As an organic farmer here on Kaua'i for over 30 years, I can tell you that the price of certified organic produce from local Kaua'i farms is NOT 10% to 40% higher than conventional. We compete with conventional Kaua'i farmers in our marketing every day. As to Costco offering more organic options, the Kirkland OG corn chips are amazing and LESS EXPENSIVE than most of their non-OG options. The organic coffee and other goods also compete.
Across the mainland, farmers are being paid to convert to OG due to demand. (07/14/2016 NY Times by Stephanie Strom) Guess what? People want Organic and it is quickly becoming mainstream and is quickly becoming more affordable.
What is not sustainable on this island is buying bananas - organic or conventional- that were grown in Ecuador and shipped in...even though the price tag may be cheaper?
There is a lot of ragging about organics in this blog by people who have very little to zero knowledge of the USDA National Organic Program. As to organic pesticides being toxic or more toxic, the use of the majority of OG-approved pesticides is only allowed after management practices are unsuccessful. This must be documented prior to the use of inputs for weed, disease, and insect control. Comparing mono-crop farming to bio-diverse farming will always see biodiversity and agro-ecology come out on top in terms of health of the soil, waterways, wildlife, farmworkers, and ecosystems. There was a recent reference to the use of manure in OG farming (which, by the way, is a common practice in conventional systems that may raise livestock). For OG, manure must be composted and temperatures recorded prior to application to food crops UNLESS there is a 120 day withhold for crops where the edible portion is in contact with the ground and 90 days for orchard or similar crops where the the crop does not touch the ground. The vast majority of OG farmers prefer to compost manure because this process produces a product that is biologically alive with beneficial microorganisms that fight diseases as well as nutrients that are long-lasting and complete. Disease pathogens in composted manure have been destroyed due to the high temperatures in the composting process (131 - 160 degrees F).
Our family manages 10 acres organically and our main methods of maintaining crop health and plant nutrition are based on essential microbials (EM), indigenous microorganisms (IM), composting according to NOP standards, mulching for weeds, crop rotation, inter-cropping, and planting companion plants that attract pollinators and insects that prey on pest insects. OG farmers are extremely scientific in their methods and certified organic farmers are some of the best record keepers in agriculture. They are inspected annually. In addition, each certifying entity must have an expert staff of reviewers and inspectors that also must be trained annually. Each certifier is extensively audited annually by the USDA. 7CFR Part 205 is a labeling law that is consumer driven to make the OG label conform to standards set by USDA. The whole process ain't run by uneducated hippies or yuppies or any such.

Anonymous said...

Joan, given the choice, wouldn't you prefer to ingest zero versus 'negligible amounts' of pesticides each meal you consume?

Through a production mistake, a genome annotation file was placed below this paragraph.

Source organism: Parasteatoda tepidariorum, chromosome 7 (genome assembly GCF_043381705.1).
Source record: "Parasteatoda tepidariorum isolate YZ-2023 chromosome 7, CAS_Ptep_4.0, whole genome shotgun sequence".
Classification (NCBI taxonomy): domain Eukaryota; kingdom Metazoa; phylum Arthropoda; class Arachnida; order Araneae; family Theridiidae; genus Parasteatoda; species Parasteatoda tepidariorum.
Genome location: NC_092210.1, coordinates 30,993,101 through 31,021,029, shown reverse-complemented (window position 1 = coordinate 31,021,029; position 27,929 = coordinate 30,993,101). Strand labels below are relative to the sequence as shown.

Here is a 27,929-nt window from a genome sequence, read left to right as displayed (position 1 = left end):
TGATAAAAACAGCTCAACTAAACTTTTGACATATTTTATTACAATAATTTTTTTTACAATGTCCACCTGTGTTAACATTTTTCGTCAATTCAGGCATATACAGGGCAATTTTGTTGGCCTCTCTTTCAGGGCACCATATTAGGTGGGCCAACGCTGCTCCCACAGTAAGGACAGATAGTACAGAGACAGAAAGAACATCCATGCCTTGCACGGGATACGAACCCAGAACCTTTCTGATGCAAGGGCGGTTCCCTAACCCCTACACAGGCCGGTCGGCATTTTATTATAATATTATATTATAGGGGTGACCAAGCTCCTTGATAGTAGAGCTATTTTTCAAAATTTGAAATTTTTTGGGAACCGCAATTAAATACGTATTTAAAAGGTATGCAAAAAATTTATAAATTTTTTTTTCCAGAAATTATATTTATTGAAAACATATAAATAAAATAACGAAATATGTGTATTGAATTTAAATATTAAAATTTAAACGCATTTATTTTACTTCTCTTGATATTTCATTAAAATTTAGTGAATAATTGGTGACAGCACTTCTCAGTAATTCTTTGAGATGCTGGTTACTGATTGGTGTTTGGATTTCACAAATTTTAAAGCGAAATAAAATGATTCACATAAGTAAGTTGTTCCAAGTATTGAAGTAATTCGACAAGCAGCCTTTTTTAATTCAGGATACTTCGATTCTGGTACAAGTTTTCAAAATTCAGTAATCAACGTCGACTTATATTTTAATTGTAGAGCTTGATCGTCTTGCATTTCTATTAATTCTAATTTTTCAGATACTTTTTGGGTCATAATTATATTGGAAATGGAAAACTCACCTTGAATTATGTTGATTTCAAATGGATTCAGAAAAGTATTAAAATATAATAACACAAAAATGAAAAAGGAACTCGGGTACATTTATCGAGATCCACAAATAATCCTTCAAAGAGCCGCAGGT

Joan Conrow said...

@6:25 Given the definition of negligible — "so small or unimportant as to be not worth considering; insignificant" — my answer is no. Furthermore, many organic foods also contain negligible amounts of pesticides. So it's not like you're getting zero, anyway.

I used to buy everything organic, except John Wooten's veggies, which aren't certified organic. I ate that way for about 20 years. But once I started learning about the marketing tactics and political actions of the organics/anti-GMO industry, I grew weary of the smug self-righteousness. Nowadays I buy whatever looks freshest and tastiest, at the best price. And for whatever reason, I've never been healthier.

I support all farming. Farmers, like consumers, should have a choice. But I don't like tactics that try to portray organic as holy and conventional as evil. Organic has its own environmental harms and human health risks. And as it becomes more popular and lucrative, it's being produced on the same "industrial" scale that many of its supporters decry in conventional ag.

To me, the issue isn't organics vs conventional, it's healthy, fresh, whole food vs highly processed food. There's a lot of organic junk food out there that's no better than its conventional counterpart. It's also about ensuring that food remains affordable so the world's expanding population can eat. Organic will never be efficient enough to meet that demand.

Anonymous said...

I echo Joan's thoughtful and valid response above to the out-of-context question from 6:25 PM.

After working hard for decades to support myself and my family, and get myself educated, I am finally financially stable enough to afford to choose whatever foods I want to eat .....and "organic" is not on my list of criteria, for those reasons.

Anonymous said...

@ 5:13 PM who said, "What is not sustainable on this island is buying bananas - organic or conventional- that were grown in Ecuador and shipped in...even though the price tag may be cheaper?"

Why is it not sustainable? Are you still basing that on the old and outdated "peak oil" model?

Anonymous said...

I did not post that comment though I agree when possible we should buy local for many reasons including having that money circulate a little more here on Kauai doing good things like maybe supporting Hawaii Children's Theater for example
Also we are on the most isolated islands in the world so self-sustainability is a good thing

Anonymous said...